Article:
I recently received a question from a reader regarding narcissism and narcissistic partners. I initially intended to reply to her privately, but as I thought about my response, I realized that there was enough "meat" here to share in a post to all.
"Christie Brinkley seems to have been in the news a bit lately with her divorce. I have been struck by her comments on a narcissistic partner, and wonder since I think that is the case with my ex, how often it is that one spouse is a narcissist and what can be done to get through to one rationally. Is there any hope of co-parenting with a narcissist? Any thoughts or comments on this celeb. case would be helpful. Thanks!"
Narcissists are very nasty people but charming too. A lot of them end up in divorce because no one can worship them enough, and all the air is theirs, not their spouse’s.
No divorce lawyer should be without her copy of "DSM-IV" (aka Diagnostic And Statistical Manual of Mental Disorders, Fourth Edition). According to this "bible", written by the American Psychiatric Association, the diagnostic criteria for Narcissistic Personality Disorder is as follows:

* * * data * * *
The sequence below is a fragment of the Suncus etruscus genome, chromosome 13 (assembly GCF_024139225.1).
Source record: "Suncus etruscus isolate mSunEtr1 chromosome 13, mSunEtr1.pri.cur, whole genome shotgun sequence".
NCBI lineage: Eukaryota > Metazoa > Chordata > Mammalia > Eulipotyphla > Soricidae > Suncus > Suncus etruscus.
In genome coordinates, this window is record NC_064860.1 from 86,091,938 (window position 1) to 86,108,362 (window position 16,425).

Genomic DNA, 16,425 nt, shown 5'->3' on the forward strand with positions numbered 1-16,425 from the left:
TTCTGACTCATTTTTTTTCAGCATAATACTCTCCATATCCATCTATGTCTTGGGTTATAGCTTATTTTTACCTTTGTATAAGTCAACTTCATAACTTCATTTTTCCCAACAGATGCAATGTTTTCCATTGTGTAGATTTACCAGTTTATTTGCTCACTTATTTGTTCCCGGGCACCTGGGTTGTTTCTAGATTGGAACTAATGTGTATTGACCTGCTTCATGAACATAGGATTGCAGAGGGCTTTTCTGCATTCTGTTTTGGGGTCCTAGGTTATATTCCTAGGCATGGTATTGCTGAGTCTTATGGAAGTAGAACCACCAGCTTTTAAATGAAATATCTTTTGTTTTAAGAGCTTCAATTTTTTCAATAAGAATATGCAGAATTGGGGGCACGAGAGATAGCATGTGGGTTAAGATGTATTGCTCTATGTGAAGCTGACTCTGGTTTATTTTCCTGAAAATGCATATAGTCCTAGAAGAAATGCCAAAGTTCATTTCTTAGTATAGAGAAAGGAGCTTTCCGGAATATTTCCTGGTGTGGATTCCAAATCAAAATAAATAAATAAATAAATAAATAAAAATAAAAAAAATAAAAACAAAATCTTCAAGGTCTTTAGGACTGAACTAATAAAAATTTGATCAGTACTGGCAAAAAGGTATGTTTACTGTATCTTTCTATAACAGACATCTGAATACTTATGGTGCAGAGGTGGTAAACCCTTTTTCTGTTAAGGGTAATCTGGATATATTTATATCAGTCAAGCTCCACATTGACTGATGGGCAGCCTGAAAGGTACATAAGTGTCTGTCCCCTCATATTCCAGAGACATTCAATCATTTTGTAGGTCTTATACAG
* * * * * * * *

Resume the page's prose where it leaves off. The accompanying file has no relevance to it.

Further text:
"A pervasive pattern of grandiosity (in fantasy or behavior), need for admiration, and lack of empathy, beginning by early adulthood and present in a variety of contexts, as indicated by five (or more) of the following:
1) has a grandiose sense of self-importance
2) is preoccupied with fantasies of unlimited success, power, brilliance, beauty, or ideal love
3) believes that he or she is "special" and unique and can only be understood by, or should associate with, other special or high status people (or institutions)
4) requires excessive admiration
5) has a sense of entitlement
6) is interpersonally exploitative
7) lacks empathy: is unwilling to recognize or identify with the feelings and needs of others
8) is often envious of others or believes that others are envious of him or her
9) shows arrogant, haughty behaviors or attitudes"
The DSM-IV goes on to indicate that narcissistic personality disorder is relatively rare ( "from 2%-16% in the clinical population and less than 1% in the general population" per DSM-IV). I am sure lots of just plain selfish, non-empathetic people get classified as narcissistic, but it doesn’t make them any easier to deal with in a co-parenting situation. I think you are going to have to realize that only you will put your kids first. I don’t know if your divorce is over, nor do I know what the actual issues are; but I have found parental coordinators very useful, particularly when one parent is excessively difficult.
Additionally, here is the recent news on Christie Brinkley that sparked this interesting question.